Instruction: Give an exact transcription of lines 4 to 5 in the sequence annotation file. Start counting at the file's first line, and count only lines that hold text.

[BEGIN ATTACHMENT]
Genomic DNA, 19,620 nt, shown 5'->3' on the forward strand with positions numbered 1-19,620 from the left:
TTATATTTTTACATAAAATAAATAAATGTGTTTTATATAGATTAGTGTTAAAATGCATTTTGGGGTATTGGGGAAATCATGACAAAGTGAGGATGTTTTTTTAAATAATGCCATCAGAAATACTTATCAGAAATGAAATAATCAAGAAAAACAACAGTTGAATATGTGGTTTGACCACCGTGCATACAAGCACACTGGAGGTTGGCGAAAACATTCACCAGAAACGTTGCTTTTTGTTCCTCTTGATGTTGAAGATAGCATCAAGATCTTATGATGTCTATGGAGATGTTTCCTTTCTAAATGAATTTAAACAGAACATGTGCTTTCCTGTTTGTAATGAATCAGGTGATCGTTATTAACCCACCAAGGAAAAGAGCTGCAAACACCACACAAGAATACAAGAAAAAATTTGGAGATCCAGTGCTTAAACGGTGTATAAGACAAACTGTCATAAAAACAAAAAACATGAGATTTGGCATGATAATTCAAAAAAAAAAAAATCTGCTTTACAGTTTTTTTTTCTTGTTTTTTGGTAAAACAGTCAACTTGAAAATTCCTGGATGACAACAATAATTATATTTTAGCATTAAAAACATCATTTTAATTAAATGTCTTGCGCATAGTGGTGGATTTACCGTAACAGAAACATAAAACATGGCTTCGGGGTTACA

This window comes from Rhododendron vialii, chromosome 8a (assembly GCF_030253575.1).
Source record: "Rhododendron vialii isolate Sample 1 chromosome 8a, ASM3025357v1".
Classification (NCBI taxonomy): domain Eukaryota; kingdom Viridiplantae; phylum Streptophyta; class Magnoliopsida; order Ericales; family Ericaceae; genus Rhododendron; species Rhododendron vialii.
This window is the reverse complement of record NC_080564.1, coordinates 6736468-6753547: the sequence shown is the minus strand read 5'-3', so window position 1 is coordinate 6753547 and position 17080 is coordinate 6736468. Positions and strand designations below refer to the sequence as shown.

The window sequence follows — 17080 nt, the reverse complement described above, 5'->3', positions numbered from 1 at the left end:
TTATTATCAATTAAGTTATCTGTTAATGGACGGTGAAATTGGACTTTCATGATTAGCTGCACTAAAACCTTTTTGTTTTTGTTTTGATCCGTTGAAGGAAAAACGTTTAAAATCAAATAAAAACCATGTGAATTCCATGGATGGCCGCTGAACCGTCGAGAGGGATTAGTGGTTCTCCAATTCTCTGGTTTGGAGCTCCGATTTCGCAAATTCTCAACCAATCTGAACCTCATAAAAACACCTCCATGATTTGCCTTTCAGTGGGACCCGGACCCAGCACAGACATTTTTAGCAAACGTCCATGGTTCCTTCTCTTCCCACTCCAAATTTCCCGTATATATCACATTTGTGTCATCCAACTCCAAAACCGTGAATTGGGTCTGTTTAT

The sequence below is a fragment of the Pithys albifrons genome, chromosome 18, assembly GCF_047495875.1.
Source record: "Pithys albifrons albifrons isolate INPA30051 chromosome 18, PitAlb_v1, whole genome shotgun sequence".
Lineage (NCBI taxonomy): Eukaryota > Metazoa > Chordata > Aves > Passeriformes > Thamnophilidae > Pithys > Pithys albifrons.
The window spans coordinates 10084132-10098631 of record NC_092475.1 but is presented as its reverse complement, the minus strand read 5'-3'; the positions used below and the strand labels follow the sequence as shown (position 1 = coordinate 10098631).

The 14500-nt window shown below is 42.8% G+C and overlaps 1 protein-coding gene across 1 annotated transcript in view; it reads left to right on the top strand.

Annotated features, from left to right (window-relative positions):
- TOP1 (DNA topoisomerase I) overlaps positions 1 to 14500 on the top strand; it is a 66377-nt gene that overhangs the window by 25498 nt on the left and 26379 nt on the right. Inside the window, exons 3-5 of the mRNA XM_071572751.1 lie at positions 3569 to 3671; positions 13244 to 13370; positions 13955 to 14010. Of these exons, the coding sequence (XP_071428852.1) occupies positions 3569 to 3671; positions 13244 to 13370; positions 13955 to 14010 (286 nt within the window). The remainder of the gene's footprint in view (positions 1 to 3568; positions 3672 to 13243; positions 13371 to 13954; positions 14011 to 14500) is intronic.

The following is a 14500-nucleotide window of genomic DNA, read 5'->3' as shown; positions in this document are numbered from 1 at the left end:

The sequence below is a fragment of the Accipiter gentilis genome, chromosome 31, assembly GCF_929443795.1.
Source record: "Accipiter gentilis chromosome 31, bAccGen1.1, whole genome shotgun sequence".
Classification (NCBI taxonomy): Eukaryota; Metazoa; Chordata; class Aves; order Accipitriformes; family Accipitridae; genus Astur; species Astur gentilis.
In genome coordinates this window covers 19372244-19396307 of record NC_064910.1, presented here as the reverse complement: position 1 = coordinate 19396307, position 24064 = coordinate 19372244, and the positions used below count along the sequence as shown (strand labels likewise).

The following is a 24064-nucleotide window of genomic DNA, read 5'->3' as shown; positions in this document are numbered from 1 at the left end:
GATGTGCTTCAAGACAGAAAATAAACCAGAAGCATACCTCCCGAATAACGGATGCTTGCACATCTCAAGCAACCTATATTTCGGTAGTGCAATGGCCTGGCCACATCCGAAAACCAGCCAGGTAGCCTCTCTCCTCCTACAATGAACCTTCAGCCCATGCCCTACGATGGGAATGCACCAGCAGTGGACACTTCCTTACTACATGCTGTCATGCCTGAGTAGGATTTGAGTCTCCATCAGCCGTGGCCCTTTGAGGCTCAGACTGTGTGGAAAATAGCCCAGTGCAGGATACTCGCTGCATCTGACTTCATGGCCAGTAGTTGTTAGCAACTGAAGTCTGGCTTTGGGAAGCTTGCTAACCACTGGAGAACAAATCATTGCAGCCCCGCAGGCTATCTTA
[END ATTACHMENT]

Source record: "Rhododendron vialii isolate Sample 1 chromosome 8a, ASM3025357v1".
Classification (NCBI taxonomy): domain Eukaryota; kingdom Viridiplantae; phylum Streptophyta; class Magnoliopsida; order Ericales; family Ericaceae; genus Rhododendron; species Rhododendron vialii.